Pediatrics, Nov 2010; 126: 1032 - 1039.

October, 2009
Postpartum Depression and Vitamin D

Pamela K Murphy,  Ph.D, MEDICAL UNIVERSITY OF SOUTH CAROLINA

Determining biological markers such as 25-hydroxyvitamin D (25[OH]D), a measurement of vitamin D, that could predispose women to postpartum depression is essential for the prevention and early identification of this mood disorder, and mounting evidence exists correlating other mood disorders with serum 25(OH)D. Therefore, the main objective of this dissertation is to explore whether a correlation exists between postpartum depression and serum 25(OH)D. Three manuscripts are included: the first, an integrative review of the research literature comparing mood disorders and vitamin D status in women; the second, a concept analysis using the Walker and Avant (2005) method to identify a conceptual definition of postpartum depression; and the third, an original research report on the results of the exploratory study conducted to determine whether a correlation exists between postpartum depression and vitamin D status.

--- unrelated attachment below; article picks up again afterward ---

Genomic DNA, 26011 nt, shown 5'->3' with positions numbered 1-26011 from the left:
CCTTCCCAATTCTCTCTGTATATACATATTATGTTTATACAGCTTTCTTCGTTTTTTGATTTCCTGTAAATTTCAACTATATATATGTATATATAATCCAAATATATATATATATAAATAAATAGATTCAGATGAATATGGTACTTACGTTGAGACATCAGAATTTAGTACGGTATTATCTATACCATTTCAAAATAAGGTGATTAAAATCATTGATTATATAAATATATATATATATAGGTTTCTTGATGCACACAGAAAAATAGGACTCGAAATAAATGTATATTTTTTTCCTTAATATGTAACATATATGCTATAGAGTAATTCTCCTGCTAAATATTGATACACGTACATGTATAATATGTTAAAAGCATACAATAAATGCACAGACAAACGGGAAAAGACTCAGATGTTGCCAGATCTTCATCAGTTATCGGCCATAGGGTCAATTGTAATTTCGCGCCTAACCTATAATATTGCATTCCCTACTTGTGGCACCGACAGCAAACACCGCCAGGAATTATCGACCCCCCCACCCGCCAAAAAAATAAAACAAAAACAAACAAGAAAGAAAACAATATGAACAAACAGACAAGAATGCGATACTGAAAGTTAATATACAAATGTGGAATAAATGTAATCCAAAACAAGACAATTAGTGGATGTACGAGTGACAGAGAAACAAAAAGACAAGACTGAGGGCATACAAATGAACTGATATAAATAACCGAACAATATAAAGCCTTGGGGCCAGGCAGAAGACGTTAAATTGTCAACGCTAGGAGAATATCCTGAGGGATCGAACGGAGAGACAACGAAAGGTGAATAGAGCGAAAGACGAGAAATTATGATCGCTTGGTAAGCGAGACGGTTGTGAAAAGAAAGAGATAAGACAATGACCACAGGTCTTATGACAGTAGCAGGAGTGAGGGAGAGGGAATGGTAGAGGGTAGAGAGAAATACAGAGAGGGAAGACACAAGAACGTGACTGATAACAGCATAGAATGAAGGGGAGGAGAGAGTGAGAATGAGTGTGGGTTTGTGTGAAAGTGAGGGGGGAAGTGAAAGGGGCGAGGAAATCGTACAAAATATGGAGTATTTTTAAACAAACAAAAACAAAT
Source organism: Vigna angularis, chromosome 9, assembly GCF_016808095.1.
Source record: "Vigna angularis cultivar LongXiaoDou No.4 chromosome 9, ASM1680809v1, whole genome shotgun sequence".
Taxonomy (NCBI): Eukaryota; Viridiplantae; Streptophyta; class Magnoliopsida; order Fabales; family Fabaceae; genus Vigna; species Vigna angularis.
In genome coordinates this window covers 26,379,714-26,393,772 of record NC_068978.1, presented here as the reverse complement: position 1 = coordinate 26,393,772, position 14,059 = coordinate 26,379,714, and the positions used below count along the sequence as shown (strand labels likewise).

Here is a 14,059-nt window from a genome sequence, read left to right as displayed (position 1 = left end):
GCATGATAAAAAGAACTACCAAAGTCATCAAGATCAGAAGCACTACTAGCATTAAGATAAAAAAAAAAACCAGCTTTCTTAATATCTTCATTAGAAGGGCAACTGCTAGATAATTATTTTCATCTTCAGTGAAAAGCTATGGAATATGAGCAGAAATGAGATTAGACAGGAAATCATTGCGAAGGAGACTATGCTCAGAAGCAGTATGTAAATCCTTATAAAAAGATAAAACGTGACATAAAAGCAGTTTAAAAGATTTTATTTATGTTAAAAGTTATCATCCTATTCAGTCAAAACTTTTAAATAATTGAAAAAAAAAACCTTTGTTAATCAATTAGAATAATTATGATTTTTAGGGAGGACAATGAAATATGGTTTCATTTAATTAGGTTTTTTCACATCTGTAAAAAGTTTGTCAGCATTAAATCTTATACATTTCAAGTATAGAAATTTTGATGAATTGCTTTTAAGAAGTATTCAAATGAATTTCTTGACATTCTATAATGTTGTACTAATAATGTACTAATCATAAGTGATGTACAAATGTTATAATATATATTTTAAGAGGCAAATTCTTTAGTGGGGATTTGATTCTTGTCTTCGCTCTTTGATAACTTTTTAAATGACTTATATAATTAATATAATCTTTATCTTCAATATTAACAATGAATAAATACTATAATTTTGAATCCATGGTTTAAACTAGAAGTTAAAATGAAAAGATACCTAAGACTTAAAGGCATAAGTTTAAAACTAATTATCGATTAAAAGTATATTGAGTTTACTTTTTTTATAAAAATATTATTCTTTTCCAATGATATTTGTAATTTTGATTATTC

The integrative review reveals four of six identified studies (each examining a different mood disorder) show a significant association between mood disorders and low vitamin D levels. The concept analysis reveals the following conceptual definition of postpartum depression; postpartum depression can be diagnosed if a woman experiences anxiety or panic attacks, unstable emotions, weight loss or gain, insomnia or hypersomnia, fatigue or loss of energy, feelings of worthlessness or inappropriate guilt, difficulty concentrating, or recurrent thoughts of death with or without plans for suicide up to one year postpartum (number and duration of symptoms remains unclear). The exploratory study finds weak, non-significant, negative correlations between elevated EPDS scores and chronic exposure to decreased levels of serum 25(OH)D; and specific EPDS statements, evaluating for depressed mood and alterations in sleep patterns, and decreased levels of serum 25(OH)D. In conclusion, this exploratory study demonstrates that vitamin D may be a weak force in the incidence of postpartum depression, particularly influencing mood and sleep patterns. The results of this study show a weak correlation between vitamin D and postpartum depression when using the EPDS, warranting future rigorous research in this area using larger sample sizes comparing vitamin D to confirmatory methods of diagnosing postpartum depression while controlling for confounding variables.